A two-way exchange of experience and knowledge

From left: David Vaughan (OM 1978) and Chris Okey (OM 2011)

Since July this year, 36 young Old Melburnians have been working with mentors to refine career goals, examine opportunities, tackle challenges, and prepare to take that next step through the Old Melburnians Career Masterclass.

“Our goal is to harness the Old Melburnian network of experienced professionals to provide support, career development and networking opportunities for young Old Melburnians,” says Andrew Tulloch, President of The Old Melburnians. “We are fortunate to have esteemed author and career consultant, Bill Cowan AM (OM 1962), on the Old Melburnians Council, and he has helped guide and grow this program.”

Here are the stories of two 2021 participants.


“If you’ve got a bit of community spirit, put your hand up and help someone.” That’s the advice David Vaughan (OM 1978) has for anyone considering being part of the Career Masterclass.

“I’m sure most mentors would agree that we don’t have all the answers, but we can lend a guiding hand,” he says. “If I’ve gathered a little bit of wisdom from my life experiences, and I can assist someone with their future, why not?”

A self-employed businessman and recently retired farmer, this program was David’s first point of reconnection with Melbourne Grammar since leaving school. He says the decision to participate was about paying it forward.

“I’ve been mentored for at least 20 years, and the person I work with is practical, has common sense, and gives me homework to reflect on,” he explains. “Of course, you never know how it’s going to go until you actually do it, but I’m so glad I did.”

David has been encouraging his mentee, Chris Okey (OM 2011), to think outside the box when considering his personal, career and community goals. “When you’re young and goal-driven, you can miss out on opportunities by focusing on a single career path,” he explains. “I’m trying to broaden the scope and vision for Chris, and to talk about life in general, not just professional success.”

Already, David is beginning to see the benefits of volunteering as a mentor in his own life. “I’ve learned to listen, which is very important— the role of the mentor is primarily to listen and ask questions,” he says. “It’s been a learning experience for me to hear about Chris’s life, and I’ve made sure to impress on him that once this program is finished, it doesn’t mean the relationship has to stop there.”

“Volunteering in any capacity is good for the brain and good for the soul. It’s part of the fabric of life.”


Chris Okey (OM 2011) came into the Career Masterclass at a point of transition. Matched with two mentors who both work in the agriculture industry, Chris has developed new skills and confidence, which helped him move moved from a role with an agricultural company into a new government position in policy and communications focused on climate change.

“This new role is something I wouldn’t have considered a few years ago,” says Chris. “Working with David has helped me see this as a possibility, and he’s been very reassuring as I’ve made the transition. He’s helped me look over job openings and talked me through pre-interview nerves.”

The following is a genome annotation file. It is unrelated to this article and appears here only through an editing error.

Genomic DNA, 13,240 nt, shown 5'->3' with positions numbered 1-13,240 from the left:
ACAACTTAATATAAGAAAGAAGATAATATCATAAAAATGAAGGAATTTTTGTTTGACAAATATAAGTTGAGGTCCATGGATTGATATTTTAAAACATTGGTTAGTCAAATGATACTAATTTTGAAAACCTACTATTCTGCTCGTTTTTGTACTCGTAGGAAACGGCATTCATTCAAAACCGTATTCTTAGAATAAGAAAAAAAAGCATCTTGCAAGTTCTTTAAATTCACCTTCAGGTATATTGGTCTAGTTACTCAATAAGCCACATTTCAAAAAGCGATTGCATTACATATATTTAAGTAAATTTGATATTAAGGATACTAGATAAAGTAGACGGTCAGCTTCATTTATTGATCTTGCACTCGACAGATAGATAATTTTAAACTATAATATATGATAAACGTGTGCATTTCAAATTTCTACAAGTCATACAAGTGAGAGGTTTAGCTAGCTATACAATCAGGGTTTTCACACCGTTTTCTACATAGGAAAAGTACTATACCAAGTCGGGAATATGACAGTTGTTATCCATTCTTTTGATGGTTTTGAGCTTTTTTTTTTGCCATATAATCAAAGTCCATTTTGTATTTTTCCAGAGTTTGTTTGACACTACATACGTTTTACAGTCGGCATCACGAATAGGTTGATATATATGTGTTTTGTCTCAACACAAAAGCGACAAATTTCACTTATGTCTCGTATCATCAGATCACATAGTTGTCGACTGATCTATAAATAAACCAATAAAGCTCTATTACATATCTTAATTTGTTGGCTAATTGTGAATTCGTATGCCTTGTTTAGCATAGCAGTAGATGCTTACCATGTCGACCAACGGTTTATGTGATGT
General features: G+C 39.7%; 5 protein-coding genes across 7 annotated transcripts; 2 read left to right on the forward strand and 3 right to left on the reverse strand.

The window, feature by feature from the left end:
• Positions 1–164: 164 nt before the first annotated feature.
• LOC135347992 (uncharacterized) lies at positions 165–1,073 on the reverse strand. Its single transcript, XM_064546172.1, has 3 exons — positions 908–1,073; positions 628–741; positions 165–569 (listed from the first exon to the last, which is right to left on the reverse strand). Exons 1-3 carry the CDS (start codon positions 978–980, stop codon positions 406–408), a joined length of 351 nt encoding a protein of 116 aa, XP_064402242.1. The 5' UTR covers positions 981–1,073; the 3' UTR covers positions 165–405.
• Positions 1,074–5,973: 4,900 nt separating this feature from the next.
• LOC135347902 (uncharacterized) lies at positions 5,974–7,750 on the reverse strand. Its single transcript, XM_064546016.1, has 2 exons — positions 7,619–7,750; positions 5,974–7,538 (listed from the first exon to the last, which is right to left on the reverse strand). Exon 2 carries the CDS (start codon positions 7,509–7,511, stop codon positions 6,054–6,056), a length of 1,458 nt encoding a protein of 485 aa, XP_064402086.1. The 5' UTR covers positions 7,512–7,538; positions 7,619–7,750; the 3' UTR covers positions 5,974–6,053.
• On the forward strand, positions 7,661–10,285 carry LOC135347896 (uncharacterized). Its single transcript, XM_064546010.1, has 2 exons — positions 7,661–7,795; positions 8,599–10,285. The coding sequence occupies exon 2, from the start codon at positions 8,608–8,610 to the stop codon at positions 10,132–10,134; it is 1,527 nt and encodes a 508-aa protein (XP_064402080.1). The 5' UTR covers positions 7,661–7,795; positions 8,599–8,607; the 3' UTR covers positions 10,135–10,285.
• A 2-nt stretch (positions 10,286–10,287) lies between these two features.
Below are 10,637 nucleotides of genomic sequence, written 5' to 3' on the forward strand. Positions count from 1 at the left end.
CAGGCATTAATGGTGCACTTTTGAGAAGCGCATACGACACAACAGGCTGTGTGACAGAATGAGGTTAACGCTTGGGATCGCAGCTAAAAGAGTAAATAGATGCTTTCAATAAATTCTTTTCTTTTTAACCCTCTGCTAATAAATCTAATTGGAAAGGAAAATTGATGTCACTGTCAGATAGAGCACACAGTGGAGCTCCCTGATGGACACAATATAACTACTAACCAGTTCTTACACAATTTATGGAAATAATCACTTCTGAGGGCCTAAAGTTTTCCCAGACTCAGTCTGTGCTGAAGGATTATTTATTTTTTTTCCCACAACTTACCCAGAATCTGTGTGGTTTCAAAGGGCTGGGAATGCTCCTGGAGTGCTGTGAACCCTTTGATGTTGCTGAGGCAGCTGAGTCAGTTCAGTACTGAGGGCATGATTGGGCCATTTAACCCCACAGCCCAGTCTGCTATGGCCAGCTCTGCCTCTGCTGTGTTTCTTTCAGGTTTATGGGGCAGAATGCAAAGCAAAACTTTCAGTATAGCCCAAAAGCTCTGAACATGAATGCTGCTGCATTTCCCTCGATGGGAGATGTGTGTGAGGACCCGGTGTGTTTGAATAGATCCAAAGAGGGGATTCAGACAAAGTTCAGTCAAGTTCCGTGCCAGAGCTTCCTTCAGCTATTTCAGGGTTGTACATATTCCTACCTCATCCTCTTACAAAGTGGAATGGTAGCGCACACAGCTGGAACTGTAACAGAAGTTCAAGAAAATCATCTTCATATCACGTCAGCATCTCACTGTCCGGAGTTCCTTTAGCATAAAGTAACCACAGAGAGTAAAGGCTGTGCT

“It’s great to have someone encouraging you to put yourself first, and a second pair of eyes that are a bit more objective than those of friends and family members,” Chris adds. “David’s helped me understand how agriculture differs from other industries, and how much relationships and personal qualities make the difference.”

David has encouraged Chris to take a holistic approach when considering his future, rather than focusing solely on career goals.

“We’ve looked at where my career, personal ambitions, and my role in the community intersect,” Chris explains. “He’s prompting me to think about where I want to be as a person in five to ten years, not just as a worker.”

“I’ve also been fortunate to have a second mentor, Marius (Mac) Cuming (OM 1989), who works in the agriculture communications sector,” Chris says. “His advice has also been invaluable.”

To get the most out of a program like the Career Masterclass, Chris says mentees should approach the experience with two or three concrete outcomes in mind. “Having clear goals makes it easier on both sides,” he says. “It’s also important to be thankful and respectful, because these mentors are a great asset to you and your future.”

“I’ve had friends in my graduating year who wished they’d signed up in 2021, so I’d recommend all younger Old Melburnians stay connected and consider taking part when the Masterclass comes around next year,” Chris adds.

About the Old Melburnians Career Masterclass

The Old Melburnians Career Masterclass pairs experienced Old Melburnians with those just starting out, establishing a mentor-mentee relationship. With Melbourne Grammar’s 18,000 alumni including leaders in corporate, non-profit, and government organisations, as well as many other fields, participants gain access to a wealth of knowledge and experience across a huge range of professional areas.

Open to young Old Melburnians in the first five years of their career, the Career Masterclass supports regular meetings between mentors and mentees, facilitates discussions, and provides resources and networking events. Most mentees in the program are paired with two mentors, in order to give them different perspectives.

Participants find there are benefits on both sides. By taking part, mentors have the opportunity to develop their coaching skills, learn about the next generation of young leaders in their respective fields, and give back to the Melbourne Grammar community. For mentees, the program offers access to expert advice, perspective, and industry connections.

For more information visit here